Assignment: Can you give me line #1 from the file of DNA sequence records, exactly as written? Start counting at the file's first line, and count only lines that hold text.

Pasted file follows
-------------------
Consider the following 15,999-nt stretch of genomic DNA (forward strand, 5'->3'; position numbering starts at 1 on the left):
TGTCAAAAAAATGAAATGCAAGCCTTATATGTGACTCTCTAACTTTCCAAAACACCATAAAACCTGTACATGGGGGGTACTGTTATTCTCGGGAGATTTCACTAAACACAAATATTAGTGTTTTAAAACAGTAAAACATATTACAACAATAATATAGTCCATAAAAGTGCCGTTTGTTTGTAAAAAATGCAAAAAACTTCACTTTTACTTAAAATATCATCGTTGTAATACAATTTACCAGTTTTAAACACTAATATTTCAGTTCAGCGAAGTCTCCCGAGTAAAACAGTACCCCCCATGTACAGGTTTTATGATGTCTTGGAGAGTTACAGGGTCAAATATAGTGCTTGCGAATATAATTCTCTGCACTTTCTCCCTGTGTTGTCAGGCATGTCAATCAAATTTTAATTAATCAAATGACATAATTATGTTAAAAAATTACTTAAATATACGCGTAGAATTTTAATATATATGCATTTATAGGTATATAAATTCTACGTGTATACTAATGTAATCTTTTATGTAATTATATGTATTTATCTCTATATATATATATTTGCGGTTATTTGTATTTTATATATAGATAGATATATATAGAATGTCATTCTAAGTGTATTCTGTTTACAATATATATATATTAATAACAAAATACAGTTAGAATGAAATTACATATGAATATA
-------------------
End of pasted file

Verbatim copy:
Consider the following 15,999-nt stretch of genomic DNA (forward strand, 5'->3'; position numbering starts at 1 on the left):